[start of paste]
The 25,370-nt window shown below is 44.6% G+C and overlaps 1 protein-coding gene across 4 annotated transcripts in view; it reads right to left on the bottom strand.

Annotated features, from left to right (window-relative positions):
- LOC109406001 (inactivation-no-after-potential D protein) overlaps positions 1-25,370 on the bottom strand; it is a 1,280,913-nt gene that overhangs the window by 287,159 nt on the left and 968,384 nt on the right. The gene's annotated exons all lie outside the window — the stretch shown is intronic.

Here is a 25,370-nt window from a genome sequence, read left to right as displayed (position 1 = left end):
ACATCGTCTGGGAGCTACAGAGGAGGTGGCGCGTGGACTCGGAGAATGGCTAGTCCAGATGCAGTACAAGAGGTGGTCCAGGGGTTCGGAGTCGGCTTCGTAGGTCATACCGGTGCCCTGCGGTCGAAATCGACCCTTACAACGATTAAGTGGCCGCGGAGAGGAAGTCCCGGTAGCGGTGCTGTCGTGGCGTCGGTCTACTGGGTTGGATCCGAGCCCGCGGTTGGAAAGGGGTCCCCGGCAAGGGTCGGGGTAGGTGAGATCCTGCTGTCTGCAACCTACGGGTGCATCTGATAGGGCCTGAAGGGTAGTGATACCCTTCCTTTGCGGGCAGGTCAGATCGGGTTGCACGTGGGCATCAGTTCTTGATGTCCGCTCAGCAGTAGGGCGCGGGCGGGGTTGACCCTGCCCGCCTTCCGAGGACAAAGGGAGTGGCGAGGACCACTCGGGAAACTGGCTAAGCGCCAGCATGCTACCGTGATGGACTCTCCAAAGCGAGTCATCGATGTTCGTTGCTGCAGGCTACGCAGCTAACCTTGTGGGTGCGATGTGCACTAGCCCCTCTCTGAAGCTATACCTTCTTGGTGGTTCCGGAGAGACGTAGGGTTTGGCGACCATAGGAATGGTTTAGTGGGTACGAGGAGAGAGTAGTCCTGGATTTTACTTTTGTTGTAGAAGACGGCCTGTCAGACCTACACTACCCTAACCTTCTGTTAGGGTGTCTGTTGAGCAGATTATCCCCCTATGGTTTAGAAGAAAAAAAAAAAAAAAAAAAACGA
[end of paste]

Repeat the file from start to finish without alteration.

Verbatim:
The 25,370-nt window shown below is 44.6% G+C and overlaps 1 protein-coding gene across 4 annotated transcripts in view; it reads right to left on the bottom strand.

Annotated features, from left to right (window-relative positions):
- LOC109406001 (inactivation-no-after-potential D protein) overlaps positions 1-25,370 on the bottom strand; it is a 1,280,913-nt gene that overhangs the window by 287,159 nt on the left and 968,384 nt on the right. The gene's annotated exons all lie outside the window — the stretch shown is intronic.

Here is a 25,370-nt window from a genome sequence, read left to right as displayed (position 1 = left end):
ACATCGTCTGGGAGCTACAGAGGAGGTGGCGCGTGGACTCGGAGAATGGCTAGTCCAGATGCAGTACAAGAGGTGGTCCAGGGGTTCGGAGTCGGCTTCGTAGGTCATACCGGTGCCCTGCGGTCGAAATCGACCCTTACAACGATTAAGTGGCCGCGGAGAGGAAGTCCCGGTAGCGGTGCTGTCGTGGCGTCGGTCTACTGGGTTGGATCCGAGCCCGCGGTTGGAAAGGGGTCCCCGGCAAGGGTCGGGGTAGGTGAGATCCTGCTGTCTGCAACCTACGGGTGCATCTGATAGGGCCTGAAGGGTAGTGATACCCTTCCTTTGCGGGCAGGTCAGATCGGGTTGCACGTGGGCATCAGTTCTTGATGTCCGCTCAGCAGTAGGGCGCGGGCGGGGTTGACCCTGCCCGCCTTCCGAGGACAAAGGGAGTGGCGAGGACCACTCGGGAAACTGGCTAAGCGCCAGCATGCTACCGTGATGGACTCTCCAAAGCGAGTCATCGATGTTCGTTGCTGCAGGCTACGCAGCTAACCTTGTGGGTGCGATGTGCACTAGCCCCTCTCTGAAGCTATACCTTCTTGGTGGTTCCGGAGAGACGTAGGGTTTGGCGACCATAGGAATGGTTTAGTGGGTACGAGGAGAGAGTAGTCCTGGATTTTACTTTTGTTGTAGAAGACGGCCTGTCAGACCTACACTACCCTAACCTTCTGTTAGGGTGTCTGTTGAGCAGATTATCCCCCTATGGTTTAGAAGAAAAAAAAAAAAAAAAAAAACGA